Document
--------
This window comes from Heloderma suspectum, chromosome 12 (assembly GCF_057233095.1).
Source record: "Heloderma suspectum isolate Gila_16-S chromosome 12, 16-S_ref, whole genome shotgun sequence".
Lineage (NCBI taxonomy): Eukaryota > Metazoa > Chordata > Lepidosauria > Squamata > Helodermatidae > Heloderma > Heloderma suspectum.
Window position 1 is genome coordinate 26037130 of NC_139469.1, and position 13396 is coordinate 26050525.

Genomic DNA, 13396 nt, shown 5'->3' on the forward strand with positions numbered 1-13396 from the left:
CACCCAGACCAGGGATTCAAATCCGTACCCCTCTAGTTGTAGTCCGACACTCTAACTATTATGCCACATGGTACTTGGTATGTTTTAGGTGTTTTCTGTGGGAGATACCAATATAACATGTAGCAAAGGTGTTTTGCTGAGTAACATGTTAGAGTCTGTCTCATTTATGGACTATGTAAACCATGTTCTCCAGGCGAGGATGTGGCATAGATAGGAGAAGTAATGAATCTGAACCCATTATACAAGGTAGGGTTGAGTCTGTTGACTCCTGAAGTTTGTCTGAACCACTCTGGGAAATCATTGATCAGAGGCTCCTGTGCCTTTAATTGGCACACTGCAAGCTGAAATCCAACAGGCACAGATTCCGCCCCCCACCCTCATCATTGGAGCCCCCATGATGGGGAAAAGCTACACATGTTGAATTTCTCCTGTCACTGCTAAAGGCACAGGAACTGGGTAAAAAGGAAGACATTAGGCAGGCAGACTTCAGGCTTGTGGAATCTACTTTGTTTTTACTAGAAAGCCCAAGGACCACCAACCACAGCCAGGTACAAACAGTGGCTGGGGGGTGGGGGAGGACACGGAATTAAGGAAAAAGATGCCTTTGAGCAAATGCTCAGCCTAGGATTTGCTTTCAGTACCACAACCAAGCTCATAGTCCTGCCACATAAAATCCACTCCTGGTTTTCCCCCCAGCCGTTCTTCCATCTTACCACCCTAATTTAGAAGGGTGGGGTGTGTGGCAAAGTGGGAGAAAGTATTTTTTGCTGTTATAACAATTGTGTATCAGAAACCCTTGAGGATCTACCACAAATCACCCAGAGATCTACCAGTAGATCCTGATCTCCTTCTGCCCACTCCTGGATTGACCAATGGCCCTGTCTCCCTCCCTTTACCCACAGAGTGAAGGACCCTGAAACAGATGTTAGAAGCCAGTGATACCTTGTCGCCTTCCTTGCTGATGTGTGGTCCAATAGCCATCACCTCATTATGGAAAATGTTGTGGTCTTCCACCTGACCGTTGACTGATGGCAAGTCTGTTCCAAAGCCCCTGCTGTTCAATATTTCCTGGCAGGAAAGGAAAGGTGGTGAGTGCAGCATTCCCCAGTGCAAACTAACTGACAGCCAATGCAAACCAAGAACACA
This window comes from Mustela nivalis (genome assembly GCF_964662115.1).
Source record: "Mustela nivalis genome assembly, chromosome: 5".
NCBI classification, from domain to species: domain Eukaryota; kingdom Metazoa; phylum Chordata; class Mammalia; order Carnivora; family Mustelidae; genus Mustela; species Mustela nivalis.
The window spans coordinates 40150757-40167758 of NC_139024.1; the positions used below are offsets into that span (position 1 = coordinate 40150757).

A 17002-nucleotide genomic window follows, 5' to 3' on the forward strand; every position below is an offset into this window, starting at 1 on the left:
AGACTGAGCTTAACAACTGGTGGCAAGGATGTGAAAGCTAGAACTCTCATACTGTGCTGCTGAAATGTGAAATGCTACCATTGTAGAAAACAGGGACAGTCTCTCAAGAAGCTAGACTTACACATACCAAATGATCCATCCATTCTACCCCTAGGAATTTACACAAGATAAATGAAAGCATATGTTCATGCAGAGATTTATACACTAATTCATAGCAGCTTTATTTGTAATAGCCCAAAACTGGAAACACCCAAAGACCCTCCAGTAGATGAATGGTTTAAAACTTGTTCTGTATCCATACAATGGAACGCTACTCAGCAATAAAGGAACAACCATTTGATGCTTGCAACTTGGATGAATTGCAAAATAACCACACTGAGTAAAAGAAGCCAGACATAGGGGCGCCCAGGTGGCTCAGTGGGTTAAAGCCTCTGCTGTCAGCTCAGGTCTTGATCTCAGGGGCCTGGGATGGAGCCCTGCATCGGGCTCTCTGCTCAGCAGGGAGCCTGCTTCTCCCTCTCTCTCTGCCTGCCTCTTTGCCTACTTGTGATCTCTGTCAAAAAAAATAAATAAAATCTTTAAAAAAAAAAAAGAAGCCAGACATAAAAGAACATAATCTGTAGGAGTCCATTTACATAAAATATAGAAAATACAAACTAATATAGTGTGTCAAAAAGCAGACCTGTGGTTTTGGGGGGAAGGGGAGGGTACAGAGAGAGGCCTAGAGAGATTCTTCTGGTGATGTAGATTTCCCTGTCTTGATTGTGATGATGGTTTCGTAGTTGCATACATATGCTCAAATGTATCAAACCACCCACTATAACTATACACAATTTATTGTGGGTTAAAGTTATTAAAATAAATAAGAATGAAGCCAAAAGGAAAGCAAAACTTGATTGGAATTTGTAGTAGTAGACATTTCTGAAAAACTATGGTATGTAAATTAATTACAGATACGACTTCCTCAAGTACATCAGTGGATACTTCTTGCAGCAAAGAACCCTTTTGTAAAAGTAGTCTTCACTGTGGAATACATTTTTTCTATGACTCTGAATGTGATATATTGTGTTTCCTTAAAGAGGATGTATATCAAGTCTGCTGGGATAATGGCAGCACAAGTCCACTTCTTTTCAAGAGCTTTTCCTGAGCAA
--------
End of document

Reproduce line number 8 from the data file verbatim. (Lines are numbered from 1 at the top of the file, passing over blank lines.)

Source record: "Mustela nivalis genome assembly, chromosome: 5".